A modern community center provides the focal point for residents in the northwestern section of Columbia County. The building was named for Eubank Blanchard, a longtime resident of the Leah-Phinizy area whose two-story home was a landmark for many years.
Before the Civil War, this forested region was part of a vast plantation-type domain. It was broken up into sharecropping plots after the dreadful conflict.
There was a well-known village in this part of the county. It was named Eubanks and had a post office from 1831 to Nov. 15, 1905, with John D. Lane serving as its last postmaster.
A while back, a segment of highway near the former rural district was named in honor of politician Jack Eubanks, a descendant of founding pioneers. Later on, a nearby little colony known as Bohler offered postal service, but it has long since disappeared, as well as another area called McCord. The outer perimeter saw the hamlets of Cluese, Hazen and Phinizy.
Opinions differ about the identity of Leah. Some say the "town" of Leah came into being not too long before the turn of the 19th century, and that tradition has it that the biblical-sounding name was a play on the letters from the names of prominent families of this sector: L for Lamkin, E for Eubanks, A for Anderson and Avery, and H for Hardin.
Some say that Jabez S. Hardin, a businessman and Columbia County school superintendent for 28 years, named the town. The county's performing arts center in Evans bears his name.
But in all likelihood the honor of naming the community belongs to a long-forgotten Confederate veteran named Caesar S. Bond. It was with his pen that he wrote in 1891 to the U.S. Post Office depot in Washington, D.C., for a post office with the suggested name Leah or William. The postal service accepted the request and named it Leah.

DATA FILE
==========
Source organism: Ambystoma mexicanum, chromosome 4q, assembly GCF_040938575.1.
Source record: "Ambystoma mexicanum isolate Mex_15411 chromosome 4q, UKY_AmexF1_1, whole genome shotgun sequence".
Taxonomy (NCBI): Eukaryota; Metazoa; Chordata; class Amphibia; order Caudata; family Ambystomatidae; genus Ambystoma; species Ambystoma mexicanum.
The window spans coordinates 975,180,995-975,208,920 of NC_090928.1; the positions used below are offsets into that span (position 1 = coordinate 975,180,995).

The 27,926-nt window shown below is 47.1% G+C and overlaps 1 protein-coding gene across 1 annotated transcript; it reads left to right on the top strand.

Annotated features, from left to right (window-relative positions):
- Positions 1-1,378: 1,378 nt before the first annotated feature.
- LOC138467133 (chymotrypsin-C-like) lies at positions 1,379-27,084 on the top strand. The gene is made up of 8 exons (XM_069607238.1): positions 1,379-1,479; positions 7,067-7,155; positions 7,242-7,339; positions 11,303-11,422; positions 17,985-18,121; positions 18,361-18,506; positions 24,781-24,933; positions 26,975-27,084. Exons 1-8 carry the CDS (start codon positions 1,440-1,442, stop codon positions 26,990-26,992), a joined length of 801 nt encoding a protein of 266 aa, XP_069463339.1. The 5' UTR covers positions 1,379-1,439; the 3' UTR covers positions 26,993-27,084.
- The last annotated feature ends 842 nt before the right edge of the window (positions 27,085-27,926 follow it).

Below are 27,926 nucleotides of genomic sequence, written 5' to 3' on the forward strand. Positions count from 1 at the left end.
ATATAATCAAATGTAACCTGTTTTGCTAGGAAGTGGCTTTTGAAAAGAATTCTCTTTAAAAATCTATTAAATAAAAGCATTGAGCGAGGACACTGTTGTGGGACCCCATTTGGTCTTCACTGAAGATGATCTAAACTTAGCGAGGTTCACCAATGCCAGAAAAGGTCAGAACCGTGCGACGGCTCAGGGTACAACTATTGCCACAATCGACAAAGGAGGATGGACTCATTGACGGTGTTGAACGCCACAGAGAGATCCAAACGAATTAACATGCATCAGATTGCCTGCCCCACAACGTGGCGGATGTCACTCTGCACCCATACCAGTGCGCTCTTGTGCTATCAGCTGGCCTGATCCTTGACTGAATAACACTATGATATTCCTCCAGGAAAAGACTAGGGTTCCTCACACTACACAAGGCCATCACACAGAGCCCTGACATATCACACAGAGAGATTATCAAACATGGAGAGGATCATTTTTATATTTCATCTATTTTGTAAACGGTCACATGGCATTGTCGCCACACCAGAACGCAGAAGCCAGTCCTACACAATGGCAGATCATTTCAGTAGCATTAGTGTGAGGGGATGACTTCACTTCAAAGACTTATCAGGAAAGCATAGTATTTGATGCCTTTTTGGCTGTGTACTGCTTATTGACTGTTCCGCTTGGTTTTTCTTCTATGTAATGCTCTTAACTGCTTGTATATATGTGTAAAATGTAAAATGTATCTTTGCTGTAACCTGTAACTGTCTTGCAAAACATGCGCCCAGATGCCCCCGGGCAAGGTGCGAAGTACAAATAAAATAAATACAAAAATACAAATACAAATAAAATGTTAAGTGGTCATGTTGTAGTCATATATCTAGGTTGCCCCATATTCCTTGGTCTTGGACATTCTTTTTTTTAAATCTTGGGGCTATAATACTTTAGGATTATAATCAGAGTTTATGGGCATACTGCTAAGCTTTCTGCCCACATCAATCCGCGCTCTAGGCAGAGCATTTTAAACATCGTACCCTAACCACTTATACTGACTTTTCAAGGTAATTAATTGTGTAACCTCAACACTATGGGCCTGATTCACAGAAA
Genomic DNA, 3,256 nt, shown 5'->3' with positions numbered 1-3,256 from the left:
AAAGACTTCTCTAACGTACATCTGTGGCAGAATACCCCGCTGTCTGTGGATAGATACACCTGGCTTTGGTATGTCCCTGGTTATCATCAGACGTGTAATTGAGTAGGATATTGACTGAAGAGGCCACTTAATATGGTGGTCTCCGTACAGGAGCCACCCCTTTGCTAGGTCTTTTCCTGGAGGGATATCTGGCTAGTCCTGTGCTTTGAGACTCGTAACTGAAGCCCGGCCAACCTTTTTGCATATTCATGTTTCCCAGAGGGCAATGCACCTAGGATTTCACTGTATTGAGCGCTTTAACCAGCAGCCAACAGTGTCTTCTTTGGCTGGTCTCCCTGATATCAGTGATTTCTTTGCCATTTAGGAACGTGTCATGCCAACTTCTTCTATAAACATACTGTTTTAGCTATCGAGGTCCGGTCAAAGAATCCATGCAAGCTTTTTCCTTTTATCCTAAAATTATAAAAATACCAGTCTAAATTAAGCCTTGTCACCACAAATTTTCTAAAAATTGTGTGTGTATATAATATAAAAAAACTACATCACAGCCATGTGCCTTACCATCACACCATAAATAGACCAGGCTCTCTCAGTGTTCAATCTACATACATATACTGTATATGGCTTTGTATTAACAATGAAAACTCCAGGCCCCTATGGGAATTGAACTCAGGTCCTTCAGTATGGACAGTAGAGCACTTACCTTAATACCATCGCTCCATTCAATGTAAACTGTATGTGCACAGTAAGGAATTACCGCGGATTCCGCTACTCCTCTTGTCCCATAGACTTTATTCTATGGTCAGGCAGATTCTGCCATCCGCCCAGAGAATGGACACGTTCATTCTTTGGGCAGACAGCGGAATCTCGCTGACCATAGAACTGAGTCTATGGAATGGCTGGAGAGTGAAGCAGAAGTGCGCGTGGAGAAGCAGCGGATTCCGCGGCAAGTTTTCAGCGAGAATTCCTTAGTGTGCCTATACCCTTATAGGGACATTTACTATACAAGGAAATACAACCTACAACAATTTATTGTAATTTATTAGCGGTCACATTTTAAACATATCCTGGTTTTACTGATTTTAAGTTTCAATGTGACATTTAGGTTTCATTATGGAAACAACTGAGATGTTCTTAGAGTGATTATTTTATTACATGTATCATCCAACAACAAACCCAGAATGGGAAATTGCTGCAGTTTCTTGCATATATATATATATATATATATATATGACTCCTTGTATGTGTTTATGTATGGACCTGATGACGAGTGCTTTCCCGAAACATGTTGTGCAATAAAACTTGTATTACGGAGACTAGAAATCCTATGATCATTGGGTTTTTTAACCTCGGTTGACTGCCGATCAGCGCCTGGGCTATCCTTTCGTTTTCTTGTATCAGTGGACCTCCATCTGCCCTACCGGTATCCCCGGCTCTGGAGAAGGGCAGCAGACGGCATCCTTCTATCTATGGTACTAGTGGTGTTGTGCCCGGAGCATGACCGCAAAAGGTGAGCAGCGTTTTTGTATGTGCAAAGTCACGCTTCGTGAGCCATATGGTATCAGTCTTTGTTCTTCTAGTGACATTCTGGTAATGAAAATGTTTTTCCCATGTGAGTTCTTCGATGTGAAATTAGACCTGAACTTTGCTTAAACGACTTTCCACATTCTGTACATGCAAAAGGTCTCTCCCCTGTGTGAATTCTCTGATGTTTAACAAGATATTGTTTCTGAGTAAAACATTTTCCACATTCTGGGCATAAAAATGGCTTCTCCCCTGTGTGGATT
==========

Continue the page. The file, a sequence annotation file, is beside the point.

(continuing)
Bond, along with the others listed below, served as postmasters in Leah. The last three went on to serve in the Columbia County political arena:
Caesar S. Bond: Nov. 7, 1891.
Leonidas E. Blanchard: Aug. 18, 1893.
Oventon McDaniel: Oct. 21, 1896.
The location of the post office then moved 1 1/2 miles.
Jabez S. Hardin, Sept. 29, 1905.
Deliveries from the Leah post office discontinued July 31, 1916, with mail services transferred to the Appling post office.
Caesar Bond was one of the last veteran residents of the old Confederate Home for the Aged and died there in 1930. He is buried at Dunn's Chapel United Methodist Church cemetery in Leah.
Travelers on Highway 47, the road between Leah and Phinizy, can see a weather-worn obelisk beside the highway. It is a tribute to Thomas Blanchard, a local farmer and inventor. Blanchard's son, then clerk of court, placed the marker there in his honor in 1905. Blanchard is buried at Sharon Baptist Church in nearby Winfield.
Probably the best-remembered structure of this locality was the old Leah School. It was founded as Columbia Institute in 1911, with Hatcher Hogan as the first principal. A storm claimed the cupola of the original edifice, and it was later replaced with a conventional sloping roof. The teachers quarters across the road were part of the original Dunns Chapel school of the early 1900s.
Many Columbia County residents with a touch of gray in their hair are alumni of the Leah School, which was finally abandoned in 1956. For years after, School Superintendent John Pierce Blanchard kept the old principal's desk of Hatcher Hogan in his office.
Boating and fishing marinas abound in the Leah area today, providing recreation to many families at Little River and Clarks Hill Lake. Years ago, Lockhart's Ferry traversed the river to the Lincoln County side. Lake Crossing Health Center is an up-to-date care facility for the elderly located here. Postal service for all these locations is handled via rural free delivery from Appling.
Damascus Baptist Church, established circa 1820, Dunn's Chapel, circa 1848 and Rehoboth Baptist Church circa 1867 and Word of Life Ministries are among the houses of worship in the vicinity.
Whether it is an old Bull Durham sign on a weatherbeaten store facade, the deserted fire tower erected in the 1950s, or the recent rediscovery of the old Leah School arch, a relic placed by the WPA in 1935 under Franklin D. Roosevelt's "New Deal," all are part of the fading memories of another time and place in Columbia County's historic past.
(Charles Lord, of Grovetown, is a Columbia County historian.)
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